How to Write a Job-Specific Resume

How to Write a Job-Specific Resume

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About the Author

Erin Stone retired as a Navy captain in 2017. She held multiple leadership positions with broad organizational responsibility in the Judge Advocate General’s Corps, to include command of Naval Legal Service Office North Central/Defense Service Office North. A graduate of the U.S. Naval Academy and member of the Virginia Bar, she earned her J.D. from Georgetown University Law Center and holds a Masters in Law in Litigation and Dispute Resolution from George Washington University. 

Passionate about helping people and organizations succeed, after military retirement Captain Stone found her new career home with the Military Officers Association of America. As Program Director for Council and Chapter Affairs, she develops relationships and organizational processes to support a healthy and vibrant affiliate system, enhance member value, and facilitate legislative action on the local, state and national level. 

An effective résumé shows that a candidate is eminently qualified for a job for which he or she is applying. So it's crucial to rework your résumé for each job for which you are applying, using key words from the job announcement. Here are some tips:

Once you've identified a target job, print the job announcement and highlight key words throughout: in the job description, responsibilities, and requirements/qualifications. Key words might be verbs like “create, manage, develop, implement, lead, control”; skills like “communication skills, organizational skills, project management”; subject-matter nouns such as “veterans, cyber, telecommunications”; and qualifications like “security clearance or MBA.” Then look at your networking (general) résumé and highlight any matching key words. Check those off from the job announcement.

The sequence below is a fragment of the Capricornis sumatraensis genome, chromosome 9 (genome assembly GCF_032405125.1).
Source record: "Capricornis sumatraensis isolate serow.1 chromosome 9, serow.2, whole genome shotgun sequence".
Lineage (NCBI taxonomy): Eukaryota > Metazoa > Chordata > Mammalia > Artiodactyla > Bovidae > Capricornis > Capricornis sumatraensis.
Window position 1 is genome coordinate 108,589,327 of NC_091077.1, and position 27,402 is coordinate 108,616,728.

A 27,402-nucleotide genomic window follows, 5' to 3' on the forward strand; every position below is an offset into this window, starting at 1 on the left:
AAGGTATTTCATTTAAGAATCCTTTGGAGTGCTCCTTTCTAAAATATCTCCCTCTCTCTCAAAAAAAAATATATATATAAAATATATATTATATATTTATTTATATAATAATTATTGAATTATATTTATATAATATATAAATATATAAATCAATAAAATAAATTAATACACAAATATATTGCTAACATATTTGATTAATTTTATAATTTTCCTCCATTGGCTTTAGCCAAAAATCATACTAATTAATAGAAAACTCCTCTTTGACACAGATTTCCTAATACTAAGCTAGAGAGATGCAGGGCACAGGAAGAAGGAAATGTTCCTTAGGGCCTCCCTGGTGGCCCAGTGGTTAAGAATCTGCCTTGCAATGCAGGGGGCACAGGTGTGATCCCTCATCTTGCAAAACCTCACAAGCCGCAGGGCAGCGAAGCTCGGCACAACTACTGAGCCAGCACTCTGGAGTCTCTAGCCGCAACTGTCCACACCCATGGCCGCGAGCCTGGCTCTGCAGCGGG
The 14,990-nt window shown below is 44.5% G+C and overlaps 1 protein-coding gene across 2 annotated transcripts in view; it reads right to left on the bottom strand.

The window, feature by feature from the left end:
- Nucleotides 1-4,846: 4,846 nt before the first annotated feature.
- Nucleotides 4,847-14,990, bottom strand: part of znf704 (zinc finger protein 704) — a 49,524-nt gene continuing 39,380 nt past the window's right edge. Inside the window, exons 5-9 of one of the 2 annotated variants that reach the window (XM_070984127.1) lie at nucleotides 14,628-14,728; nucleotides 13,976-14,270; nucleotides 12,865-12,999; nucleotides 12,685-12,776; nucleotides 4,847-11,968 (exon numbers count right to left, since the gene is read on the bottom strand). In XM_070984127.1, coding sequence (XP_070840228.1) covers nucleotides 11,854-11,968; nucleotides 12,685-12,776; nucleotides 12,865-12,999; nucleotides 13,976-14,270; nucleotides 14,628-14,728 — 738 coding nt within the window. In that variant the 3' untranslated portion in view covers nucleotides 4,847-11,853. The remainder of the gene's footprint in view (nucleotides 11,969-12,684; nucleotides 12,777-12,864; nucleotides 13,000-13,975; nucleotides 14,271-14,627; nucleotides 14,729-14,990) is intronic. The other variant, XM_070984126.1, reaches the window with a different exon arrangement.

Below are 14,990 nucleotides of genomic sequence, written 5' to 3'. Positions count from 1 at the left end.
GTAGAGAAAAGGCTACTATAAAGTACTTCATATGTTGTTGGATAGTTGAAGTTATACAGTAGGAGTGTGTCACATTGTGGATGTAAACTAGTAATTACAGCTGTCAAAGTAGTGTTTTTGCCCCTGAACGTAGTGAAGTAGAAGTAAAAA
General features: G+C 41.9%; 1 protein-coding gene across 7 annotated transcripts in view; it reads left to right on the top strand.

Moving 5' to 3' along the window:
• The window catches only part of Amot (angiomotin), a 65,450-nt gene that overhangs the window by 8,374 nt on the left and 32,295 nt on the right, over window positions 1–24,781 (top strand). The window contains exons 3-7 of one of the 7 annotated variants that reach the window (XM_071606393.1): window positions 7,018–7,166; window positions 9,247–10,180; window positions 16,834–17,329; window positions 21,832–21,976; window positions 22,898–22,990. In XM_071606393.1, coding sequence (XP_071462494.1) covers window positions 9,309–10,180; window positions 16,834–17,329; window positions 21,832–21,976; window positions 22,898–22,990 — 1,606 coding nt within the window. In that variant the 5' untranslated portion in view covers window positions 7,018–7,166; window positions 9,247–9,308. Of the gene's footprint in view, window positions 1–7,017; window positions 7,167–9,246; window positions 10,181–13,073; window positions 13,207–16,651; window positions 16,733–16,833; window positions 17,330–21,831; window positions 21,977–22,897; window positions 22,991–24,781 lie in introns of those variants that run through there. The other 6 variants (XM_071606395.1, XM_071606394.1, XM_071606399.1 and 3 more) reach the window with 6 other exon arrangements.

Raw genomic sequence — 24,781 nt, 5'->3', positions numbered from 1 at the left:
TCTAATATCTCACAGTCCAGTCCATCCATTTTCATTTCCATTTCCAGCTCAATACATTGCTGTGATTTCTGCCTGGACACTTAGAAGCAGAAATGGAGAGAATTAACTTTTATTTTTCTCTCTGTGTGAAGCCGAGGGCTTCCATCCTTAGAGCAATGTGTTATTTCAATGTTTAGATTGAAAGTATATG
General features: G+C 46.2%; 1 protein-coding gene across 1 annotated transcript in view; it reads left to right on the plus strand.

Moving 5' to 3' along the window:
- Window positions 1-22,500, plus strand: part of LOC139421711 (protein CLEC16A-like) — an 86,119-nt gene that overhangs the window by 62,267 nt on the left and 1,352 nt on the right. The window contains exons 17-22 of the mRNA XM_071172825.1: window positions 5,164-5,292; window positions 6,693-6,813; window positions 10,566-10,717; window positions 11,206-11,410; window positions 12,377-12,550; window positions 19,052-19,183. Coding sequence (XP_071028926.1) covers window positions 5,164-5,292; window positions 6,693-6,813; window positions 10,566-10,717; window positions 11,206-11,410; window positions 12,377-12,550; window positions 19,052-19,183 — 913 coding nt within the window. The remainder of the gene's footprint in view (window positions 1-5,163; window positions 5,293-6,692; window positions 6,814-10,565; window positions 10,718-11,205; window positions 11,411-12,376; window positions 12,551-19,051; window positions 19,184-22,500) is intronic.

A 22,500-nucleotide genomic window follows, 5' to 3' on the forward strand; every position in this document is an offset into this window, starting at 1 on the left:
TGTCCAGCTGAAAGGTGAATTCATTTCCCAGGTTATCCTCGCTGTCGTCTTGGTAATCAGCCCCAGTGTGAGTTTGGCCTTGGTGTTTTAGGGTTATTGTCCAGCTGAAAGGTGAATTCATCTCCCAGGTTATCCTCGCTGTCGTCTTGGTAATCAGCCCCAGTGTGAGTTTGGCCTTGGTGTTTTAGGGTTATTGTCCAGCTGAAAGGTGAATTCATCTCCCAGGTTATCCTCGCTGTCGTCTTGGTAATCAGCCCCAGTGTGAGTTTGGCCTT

[RELATED: MOAA's Transition and Career Center]

For remaining key words, if you have those skills, experience, or subject-matter expertise but have used different words, change your original word to the verbatim key word from the announcement, and/or add bullets to the appropriate section (i.e., summary, experience, education, volunteer experience) to indicate that quality. Remove any content that is irrelevant to the job.

If you are not actively job searching but will begin in the next year, start looking at job announcements for target jobs now. You probably will begin to see some consistency in what organizations are looking for in a particular occupation. This is a great time to identify shortfalls and ask for special assignments at work or look for volunteer opportunities to fill in résumé gaps.

You can find thousands of job announcements on MOAA's job board.